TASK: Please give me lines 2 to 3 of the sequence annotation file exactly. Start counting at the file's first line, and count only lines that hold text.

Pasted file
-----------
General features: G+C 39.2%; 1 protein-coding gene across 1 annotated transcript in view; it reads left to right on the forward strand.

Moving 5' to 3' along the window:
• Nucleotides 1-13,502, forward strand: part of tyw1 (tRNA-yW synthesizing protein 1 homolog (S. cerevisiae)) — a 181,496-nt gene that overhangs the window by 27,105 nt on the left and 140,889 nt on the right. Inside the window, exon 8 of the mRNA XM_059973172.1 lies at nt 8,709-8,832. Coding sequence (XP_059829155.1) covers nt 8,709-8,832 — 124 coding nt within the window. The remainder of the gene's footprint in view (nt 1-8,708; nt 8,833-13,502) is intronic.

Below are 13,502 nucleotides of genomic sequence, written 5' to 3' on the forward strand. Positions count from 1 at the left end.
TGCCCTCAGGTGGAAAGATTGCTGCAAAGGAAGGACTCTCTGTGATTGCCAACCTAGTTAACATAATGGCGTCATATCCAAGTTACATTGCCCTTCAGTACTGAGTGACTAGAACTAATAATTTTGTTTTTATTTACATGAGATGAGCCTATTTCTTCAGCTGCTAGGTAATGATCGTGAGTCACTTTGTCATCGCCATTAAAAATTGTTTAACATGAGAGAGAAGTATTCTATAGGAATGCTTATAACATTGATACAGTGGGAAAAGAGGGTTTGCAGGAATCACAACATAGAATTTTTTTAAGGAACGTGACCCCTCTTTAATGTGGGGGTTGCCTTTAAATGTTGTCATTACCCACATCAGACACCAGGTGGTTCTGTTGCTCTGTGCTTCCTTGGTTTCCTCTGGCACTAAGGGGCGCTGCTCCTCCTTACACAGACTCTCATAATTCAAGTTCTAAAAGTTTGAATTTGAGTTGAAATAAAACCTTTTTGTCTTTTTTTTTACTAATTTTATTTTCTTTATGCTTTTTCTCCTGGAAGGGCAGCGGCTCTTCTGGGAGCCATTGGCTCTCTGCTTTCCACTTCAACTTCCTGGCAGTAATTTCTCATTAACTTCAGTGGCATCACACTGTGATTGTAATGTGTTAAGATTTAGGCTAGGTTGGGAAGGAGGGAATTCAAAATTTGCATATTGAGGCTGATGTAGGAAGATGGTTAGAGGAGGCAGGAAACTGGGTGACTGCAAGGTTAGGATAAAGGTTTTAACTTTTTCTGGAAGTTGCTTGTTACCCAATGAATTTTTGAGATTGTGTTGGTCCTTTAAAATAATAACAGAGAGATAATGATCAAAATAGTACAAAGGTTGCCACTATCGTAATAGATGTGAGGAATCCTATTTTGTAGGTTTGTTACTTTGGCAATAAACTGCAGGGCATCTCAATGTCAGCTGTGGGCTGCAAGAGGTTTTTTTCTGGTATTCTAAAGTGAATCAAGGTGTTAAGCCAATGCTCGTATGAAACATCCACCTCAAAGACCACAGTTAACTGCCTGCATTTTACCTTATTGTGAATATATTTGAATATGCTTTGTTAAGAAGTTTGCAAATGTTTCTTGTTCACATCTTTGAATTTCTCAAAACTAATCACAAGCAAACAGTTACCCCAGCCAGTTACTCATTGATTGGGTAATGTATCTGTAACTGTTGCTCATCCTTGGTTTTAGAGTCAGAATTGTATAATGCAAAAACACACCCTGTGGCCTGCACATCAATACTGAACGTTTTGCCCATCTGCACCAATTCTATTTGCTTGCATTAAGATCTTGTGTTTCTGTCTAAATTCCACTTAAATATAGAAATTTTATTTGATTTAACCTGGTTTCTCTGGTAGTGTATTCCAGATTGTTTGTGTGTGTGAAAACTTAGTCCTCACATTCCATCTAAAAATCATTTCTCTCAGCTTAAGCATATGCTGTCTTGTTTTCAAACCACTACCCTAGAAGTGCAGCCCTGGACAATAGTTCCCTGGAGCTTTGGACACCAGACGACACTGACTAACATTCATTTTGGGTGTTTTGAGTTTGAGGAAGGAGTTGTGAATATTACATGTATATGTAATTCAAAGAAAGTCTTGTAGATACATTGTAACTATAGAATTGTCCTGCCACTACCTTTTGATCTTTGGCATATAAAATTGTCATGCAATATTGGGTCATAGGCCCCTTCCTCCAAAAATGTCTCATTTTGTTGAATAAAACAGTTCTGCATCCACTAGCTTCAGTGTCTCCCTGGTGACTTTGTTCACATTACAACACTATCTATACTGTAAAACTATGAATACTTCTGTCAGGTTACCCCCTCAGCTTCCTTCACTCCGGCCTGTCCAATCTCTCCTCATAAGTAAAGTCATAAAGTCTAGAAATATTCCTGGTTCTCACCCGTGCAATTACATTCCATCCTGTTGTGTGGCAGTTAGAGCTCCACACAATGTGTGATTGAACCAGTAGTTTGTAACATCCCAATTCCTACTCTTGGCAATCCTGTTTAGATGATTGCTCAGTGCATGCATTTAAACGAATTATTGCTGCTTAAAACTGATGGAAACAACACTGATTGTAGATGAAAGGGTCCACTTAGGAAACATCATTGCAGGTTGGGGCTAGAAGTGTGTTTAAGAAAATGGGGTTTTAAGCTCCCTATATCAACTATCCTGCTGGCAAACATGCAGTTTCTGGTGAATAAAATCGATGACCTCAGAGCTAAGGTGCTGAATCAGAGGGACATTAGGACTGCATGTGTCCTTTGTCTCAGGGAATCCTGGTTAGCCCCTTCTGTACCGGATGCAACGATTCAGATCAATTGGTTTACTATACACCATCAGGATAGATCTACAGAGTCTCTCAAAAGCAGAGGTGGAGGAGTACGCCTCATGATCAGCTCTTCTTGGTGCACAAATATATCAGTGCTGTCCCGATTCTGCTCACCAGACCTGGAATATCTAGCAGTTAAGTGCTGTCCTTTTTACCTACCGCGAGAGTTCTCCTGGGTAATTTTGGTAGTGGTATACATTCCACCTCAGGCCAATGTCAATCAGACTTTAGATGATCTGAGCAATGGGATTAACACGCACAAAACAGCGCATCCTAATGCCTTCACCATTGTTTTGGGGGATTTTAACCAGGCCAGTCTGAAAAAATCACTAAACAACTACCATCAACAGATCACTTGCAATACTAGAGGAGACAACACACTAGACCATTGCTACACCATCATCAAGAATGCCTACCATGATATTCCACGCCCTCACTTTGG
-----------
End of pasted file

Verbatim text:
Moving 5' to 3' along the window:
• Nucleotides 1-13,502, forward strand: part of tyw1 (tRNA-yW synthesizing protein 1 homolog (S. cerevisiae)) — a 181,496-nt gene that overhangs the window by 27,105 nt on the left and 140,889 nt on the right. Inside the window, exon 8 of the mRNA XM_059973172.1 lies at nt 8,709-8,832. Coding sequence (XP_059829155.1) covers nt 8,709-8,832 — 124 coding nt within the window. The remainder of the gene's footprint in view (nt 1-8,708; nt 8,833-13,502) is intronic.